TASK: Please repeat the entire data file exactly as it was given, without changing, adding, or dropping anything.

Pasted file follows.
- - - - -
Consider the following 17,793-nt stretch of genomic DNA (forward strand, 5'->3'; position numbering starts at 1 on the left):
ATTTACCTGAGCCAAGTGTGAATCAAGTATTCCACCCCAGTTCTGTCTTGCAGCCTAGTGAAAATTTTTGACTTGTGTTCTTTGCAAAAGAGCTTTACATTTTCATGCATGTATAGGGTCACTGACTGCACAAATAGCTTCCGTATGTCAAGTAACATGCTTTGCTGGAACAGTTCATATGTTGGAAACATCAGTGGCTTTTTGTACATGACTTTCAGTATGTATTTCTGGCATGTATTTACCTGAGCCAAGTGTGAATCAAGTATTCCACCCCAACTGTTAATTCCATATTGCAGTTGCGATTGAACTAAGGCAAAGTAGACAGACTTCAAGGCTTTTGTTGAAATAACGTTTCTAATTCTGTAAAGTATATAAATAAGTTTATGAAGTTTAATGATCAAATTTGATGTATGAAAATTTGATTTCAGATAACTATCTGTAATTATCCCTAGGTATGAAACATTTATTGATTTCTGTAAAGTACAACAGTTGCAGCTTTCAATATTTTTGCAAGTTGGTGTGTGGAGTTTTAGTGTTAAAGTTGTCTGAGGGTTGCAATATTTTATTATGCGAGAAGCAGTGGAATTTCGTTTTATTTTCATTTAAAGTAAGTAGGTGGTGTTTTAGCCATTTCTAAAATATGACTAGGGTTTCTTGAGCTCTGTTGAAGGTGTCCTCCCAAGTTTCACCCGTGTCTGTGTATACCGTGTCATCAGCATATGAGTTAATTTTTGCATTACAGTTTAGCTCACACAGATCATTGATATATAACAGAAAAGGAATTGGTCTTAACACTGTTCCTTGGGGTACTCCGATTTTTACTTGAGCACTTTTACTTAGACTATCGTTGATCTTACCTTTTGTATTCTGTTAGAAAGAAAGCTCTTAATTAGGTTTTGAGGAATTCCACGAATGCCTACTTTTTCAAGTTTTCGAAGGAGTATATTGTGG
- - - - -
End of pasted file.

Consider the following 17,793-nt stretch of genomic DNA (forward strand, 5'->3'; position numbering starts at 1 on the left):
ATTTACCTGAGCCAAGTGTGAATCAAGTATTCCACCCCAGTTCTGTCTTGCAGCCTAGTGAAAATTTTTGACTTGTGTTCTTTGCAAAAGAGCTTTACATTTTCATGCATGTATAGGGTCACTGACTGCACAAATAGCTTCCGTATGTCAAGTAACATGCTTTGCTGGAACAGTTCATATGTTGGAAACATCAGTGGCTTTTTGTACATGACTTTCAGTATGTATTTCTGGCATGTATTTACCTGAGCCAAGTGTGAATCAAGTATTCCACCCCAACTGTTAATTCCATATTGCAGTTGCGATTGAACTAAGGCAAAGTAGACAGACTTCAAGGCTTTTGTTGAAATAACGTTTCTAATTCTGTAAAGTATATAAATAAGTTTATGAAGTTTAATGATCAAATTTGATGTATGAAAATTTGATTTCAGATAACTATCTGTAATTATCCCTAGGTATGAAACATTTATTGATTTCTGTAAAGTACAACAGTTGCAGCTTTCAATATTTTTGCAAGTTGGTGTGTGGAGTTTTAGTGTTAAAGTTGTCTGAGGGTTGCAATATTTTATTATGCGAGAAGCAGTGGAATTTCGTTTTATTTTCATTTAAAGTAAGTAGGTGGTGTTTTAGCCATTTCTAAAATATGACTAGGGTTTCTTGAGCTCTGTTGAAGGTGTCCTCCCAAGTTTCACCCGTGTCTGTGTATACCGTGTCATCAGCATATGAGTTAATTTTTGCATTACAGTTTAGCTCACACAGATCATTGATATATAACAGAAAAGGAATTGGTCTTAACACTGTTCCTTGGGGTACTCCGATTTTTACTTGAGCACTTTTACTTAGACTATCGTTGATCTTACCTTTTGTATTCTGTTAGAAAGAAAGCTCTTAATTAGGTTTTGAGGAATTCCACGAATGCCTACTTTTTCAAGTTTTCGAAGGAGTATATTGTGG